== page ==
It was once the custom to deliver a basket of flowers to the neighbors, ring the bell, and run. It is also a time to consider the questions of justice and labor, for we will reap what we sow.
a photo of a rose,
the memory of your hand
of a planting springtimes ago.
A family crisis is in bloom.
Our drama of odds
our trauma of ends turns toxic
and finds its way home.
Mayday! Mayday! Mayday!
My chore in the chaos?
Keep watch on the meadow. Clean out the spring.
My part in the chorus?
Plant peas and potatoes, sensible things.
It’s hard to stand guard over Spring.
I tire of bland basics.
I weary of row upon rows:
I long for rings, rings of roses,
But who will conspire?
Who will plant dangerous things?
you sit supreme in the swing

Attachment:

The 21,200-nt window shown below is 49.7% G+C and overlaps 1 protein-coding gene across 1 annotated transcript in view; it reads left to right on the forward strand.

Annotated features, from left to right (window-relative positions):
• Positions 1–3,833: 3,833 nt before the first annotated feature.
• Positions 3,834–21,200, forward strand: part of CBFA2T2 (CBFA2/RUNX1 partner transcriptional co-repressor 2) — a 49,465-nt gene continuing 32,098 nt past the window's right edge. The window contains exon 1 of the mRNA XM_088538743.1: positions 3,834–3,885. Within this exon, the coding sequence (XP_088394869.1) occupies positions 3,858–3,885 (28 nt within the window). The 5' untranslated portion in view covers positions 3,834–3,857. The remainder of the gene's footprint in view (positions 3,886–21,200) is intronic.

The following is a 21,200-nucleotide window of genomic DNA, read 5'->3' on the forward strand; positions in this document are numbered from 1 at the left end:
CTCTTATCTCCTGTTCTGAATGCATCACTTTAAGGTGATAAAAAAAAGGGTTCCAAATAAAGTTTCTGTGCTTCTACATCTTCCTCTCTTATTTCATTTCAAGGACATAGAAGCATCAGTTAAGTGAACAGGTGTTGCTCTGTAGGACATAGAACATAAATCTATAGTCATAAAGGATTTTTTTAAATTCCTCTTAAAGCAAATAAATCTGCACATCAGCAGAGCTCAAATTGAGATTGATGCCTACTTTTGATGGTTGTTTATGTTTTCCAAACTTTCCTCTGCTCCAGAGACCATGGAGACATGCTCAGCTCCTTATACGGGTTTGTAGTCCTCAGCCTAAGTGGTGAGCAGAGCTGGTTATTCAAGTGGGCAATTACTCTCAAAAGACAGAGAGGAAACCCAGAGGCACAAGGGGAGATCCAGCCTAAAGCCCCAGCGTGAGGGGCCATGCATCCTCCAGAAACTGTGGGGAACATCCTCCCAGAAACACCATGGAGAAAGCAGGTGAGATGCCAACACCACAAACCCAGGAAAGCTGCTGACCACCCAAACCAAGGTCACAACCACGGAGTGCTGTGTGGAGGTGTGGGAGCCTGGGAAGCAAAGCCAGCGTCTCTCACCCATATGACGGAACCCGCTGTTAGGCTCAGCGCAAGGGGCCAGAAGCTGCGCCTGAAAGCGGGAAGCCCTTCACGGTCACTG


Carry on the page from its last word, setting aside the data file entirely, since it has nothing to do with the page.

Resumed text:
holding court on the porch with a calico cat,
a kind of coon dog,
and several stray bees.
I help you and the shovel ,
out of the shade.
The decision’s been made.
We go in search of the roses.
You sit. I dig.
You nod. I dig deeper.
You sigh. I keep digging.
“You work too hard.
You know, you work too hard.”
It’s the first of May, Flora, .
The green roots of nature
and the red roots of labor
tangle together in this country’s side.
I work among ghosts of victory gardens.
My fingers trace your calloused hands
on the worn handle, in the dark leaves,
under this green piece of land.
Should well-soiled hands receive a living wage?
Each turn of my spade reveals roots of your labor.
New things grew tender under your sun.
You were a May Day Queen and Sage.
Under the half-dead apple tree
on the first day in May
we spend an afternoon
as if Time is not Money
“M’aidez!” Grandma. “M’aidez”.
Help me remember.
Fall is falling and winter closes.
Once we labored; it was spring,
and together we planted the roses.
Heather Murray Elkins (Copyright 2015)